Buechner's combination of literary style with approachable, universally applicable subject matter has, to many of his fans, revolutionized contemporary Christian literature: "In my view, Buechner is doing a distinctively new thing on the literary scene, writing novels that are theologically exciting without becoming propaganda, and doing theology with artistic style and imagination."[62] Buechner's earliest works, written before his entrance into Union Theological Seminary, were hailed as profoundly literary works, notable for their dense, descriptive style. Of his first novel, A Long Day's Dying, David Daiches wrote: "There is a quality of civilized perception here, a sensitive and plastic handling of English prose and an ability to penetrate to the evanescent core of a human situation, all proclaiming major talent."[63] From this promising beginning, however, it has been the application of Buechner's literary talent to theological issues that has continued to fascinate his audience:

"Buechner's theological efforts are never systematic treatises but instead short, highly literary productions in most of which he draws explicit links with fiction-writing generally and his own fiction in particular...Buechner's 1969 Noble Lectures at Harvard, published in 1970 as The Alphabet of Grace, comprise a slender volume which is one of his most important and revealing works. Here the intimate relationship Buechner sees among fiction, theology, and autobiography is first made clear and fully embodied; and the book itself is a thoroughly lyrical piece."[61]

Buechner's readers are intrigued and inspired by the confluence of genres within his works:

In the words of The Reverend Samuel Lloyd, former dean of Washington National Cathedral, Buechner's words "have nurtured the lives of untold seekers and followers" through "his capacity to see into the heart of every day."[60]

In 2001, Californian rock band, "Daniel Amos" released a double album titled "Mr. Buechner's Dream." The album contains over thirty songs and pays tribute to Frederick Buechner, "who has been a major inspiration on the band's lyrics for years." The C.D. version of the album contains a picture of Buechner holding a note which says "I enjoyed my dream."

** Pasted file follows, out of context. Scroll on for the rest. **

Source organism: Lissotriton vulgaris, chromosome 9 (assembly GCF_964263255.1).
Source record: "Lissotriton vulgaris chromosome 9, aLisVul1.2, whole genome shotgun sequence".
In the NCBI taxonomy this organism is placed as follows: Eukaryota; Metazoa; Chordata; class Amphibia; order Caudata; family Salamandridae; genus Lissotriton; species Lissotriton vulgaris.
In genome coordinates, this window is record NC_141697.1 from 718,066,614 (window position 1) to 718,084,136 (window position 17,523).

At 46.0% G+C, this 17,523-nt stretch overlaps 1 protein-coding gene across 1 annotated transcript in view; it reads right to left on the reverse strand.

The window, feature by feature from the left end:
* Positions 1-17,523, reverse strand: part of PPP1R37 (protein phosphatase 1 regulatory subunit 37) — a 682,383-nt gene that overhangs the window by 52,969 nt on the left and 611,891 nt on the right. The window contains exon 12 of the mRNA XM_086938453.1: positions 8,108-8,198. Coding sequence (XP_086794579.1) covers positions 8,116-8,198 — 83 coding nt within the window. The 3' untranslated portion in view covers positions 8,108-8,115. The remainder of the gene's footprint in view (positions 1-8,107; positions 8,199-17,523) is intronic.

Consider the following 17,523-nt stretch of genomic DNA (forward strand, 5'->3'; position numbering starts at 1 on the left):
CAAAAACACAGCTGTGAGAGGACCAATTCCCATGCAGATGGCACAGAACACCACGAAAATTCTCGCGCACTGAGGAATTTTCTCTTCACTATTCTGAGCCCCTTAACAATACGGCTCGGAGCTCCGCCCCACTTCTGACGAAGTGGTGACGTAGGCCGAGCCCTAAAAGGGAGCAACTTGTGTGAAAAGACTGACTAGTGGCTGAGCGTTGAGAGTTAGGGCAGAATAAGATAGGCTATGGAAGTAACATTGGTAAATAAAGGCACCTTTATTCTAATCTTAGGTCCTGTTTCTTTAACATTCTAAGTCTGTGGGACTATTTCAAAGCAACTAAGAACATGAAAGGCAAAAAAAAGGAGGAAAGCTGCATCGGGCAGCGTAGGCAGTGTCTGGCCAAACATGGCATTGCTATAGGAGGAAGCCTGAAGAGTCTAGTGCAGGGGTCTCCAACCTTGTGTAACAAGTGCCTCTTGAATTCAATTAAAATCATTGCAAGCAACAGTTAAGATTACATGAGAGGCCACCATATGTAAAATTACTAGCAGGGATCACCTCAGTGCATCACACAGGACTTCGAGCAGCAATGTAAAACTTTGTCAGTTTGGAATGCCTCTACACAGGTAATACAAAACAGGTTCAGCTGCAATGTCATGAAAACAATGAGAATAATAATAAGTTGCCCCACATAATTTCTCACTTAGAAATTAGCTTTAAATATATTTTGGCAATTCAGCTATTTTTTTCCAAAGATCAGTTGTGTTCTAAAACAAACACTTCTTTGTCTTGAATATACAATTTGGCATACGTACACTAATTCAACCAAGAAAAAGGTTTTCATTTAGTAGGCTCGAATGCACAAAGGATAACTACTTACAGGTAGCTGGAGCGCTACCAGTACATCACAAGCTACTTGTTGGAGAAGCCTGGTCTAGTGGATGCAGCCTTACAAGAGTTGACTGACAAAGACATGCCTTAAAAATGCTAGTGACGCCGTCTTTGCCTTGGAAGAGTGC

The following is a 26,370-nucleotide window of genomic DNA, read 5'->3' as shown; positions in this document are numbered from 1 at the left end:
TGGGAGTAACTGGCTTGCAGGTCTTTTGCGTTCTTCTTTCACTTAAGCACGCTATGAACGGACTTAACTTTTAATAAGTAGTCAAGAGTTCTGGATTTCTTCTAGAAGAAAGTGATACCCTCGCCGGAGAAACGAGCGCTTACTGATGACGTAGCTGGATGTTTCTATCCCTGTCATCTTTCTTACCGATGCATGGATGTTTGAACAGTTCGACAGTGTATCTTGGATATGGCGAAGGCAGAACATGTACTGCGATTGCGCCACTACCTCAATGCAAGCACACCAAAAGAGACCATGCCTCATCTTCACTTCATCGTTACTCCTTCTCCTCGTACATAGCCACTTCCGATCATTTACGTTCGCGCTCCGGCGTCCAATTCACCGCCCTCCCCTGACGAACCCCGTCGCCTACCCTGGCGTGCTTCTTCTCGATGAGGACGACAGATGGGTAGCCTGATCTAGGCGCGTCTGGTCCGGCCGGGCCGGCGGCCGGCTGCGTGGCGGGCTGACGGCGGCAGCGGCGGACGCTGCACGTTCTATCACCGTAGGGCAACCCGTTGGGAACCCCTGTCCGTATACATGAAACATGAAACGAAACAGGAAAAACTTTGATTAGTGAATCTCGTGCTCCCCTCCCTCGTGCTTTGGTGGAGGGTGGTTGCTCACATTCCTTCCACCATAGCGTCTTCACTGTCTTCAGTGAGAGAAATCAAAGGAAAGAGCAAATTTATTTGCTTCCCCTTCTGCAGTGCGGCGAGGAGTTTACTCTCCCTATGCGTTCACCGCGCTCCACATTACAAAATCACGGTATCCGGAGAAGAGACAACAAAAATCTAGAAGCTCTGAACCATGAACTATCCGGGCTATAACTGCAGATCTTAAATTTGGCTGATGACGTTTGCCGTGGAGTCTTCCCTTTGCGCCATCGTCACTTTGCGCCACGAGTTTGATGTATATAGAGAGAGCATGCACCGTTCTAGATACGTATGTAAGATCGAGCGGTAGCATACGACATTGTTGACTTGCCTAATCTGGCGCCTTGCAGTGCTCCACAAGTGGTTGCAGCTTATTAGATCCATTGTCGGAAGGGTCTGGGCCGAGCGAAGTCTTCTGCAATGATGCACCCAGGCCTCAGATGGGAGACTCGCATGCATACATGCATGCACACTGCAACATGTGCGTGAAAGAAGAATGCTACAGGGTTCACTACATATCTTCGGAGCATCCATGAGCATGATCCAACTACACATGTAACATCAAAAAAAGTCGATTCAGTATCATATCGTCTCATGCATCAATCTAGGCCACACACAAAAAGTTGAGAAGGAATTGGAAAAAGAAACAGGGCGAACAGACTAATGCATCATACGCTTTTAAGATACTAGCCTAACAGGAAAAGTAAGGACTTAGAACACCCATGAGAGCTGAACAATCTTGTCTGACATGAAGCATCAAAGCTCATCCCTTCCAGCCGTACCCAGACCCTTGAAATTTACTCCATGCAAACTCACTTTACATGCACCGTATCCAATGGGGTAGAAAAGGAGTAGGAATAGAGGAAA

Frederick Buechner is among the most widely read contemporary Christian authors. His popularity is attested by numerous awards and honorary degrees, and by the words of his many fans: "To this day, you've remained one of my best angels, and not just mine, but all of ours who, week after week, trust that our nicked and ragged selves, however hard we try to press them, will somehow serve to bring God's truth to life."[59]

Honorary Doctorates
Virginia Theological Seminary 1982
Lafayette College 1984
Lehigh University 1987
Cornell College 1989
Yale University 1990
The University of the South 1996
Susquehanna University 1998
Wake Forest University 2000
King College 2008
Awards and Honors
Irene Glascock Prize for Poetry 1948
O. Henry Award for "The Tiger" 1955
Rosenthal Award for The Return of Ansel Gibbs 1959
Fiction Finalist, National Book Award for Lion Country 1972
Finalist, Pulitzer Prize for Godric 1981
American Academy and Institute of Arts and Letters 1982
Christianity and Literature Belles Lettres Prize 1987
Critics' Choice Books Award for Fiction for Son of Laughter 1994

Tributes and legacy

The literary imagination that first started to hum in Bermuda ultimately found in Great Britain the inspiration for some of Buechner's most influential and acclaimed works of fiction. Buechner's Godric tells the story of Saint Godric of Finchale from the first-person perspective of the 12th-century English saint himself. In this pivotal work, Buechner took great care to recreate the sounds and rhythm of Godric's speech. This fictional retelling of the saint's life earned Buechner a Pulitzer Prize nomination and garnered the respect of critics in the United States and the United Kingdom.[58] In Brendan, Buechner returned to the fertile territory of early Christian mythology. Again, Buechner painstakingly recreated a foregone era on the British Isles.

Later this affinity for Great Britain prompted Buechner to make frequent sojourns and visits to the United Kingdom. He cultivated profound, enduring, and mutually supportive relationships with prominent Britons. He spoke regularly at Westminster Abbey and Salisbury and was friendly with former deans, The Very Rev. Michael Mayne (Westminster)[55] and The Very Rev. Hugh Dickinson (Salisbury).[56] In fact, his most recent collection, The Yellow Leaves, was dedicated to the memory of Michael Mayne and, with love, to his wife Allison. In that work, Buechner expresses "the feeling that from the beginning I had had in England that in some sense I had come home, the feeling I had always had, in Westminster Abbey especially, that all the dead past enshrined there was far from dead in me."[57]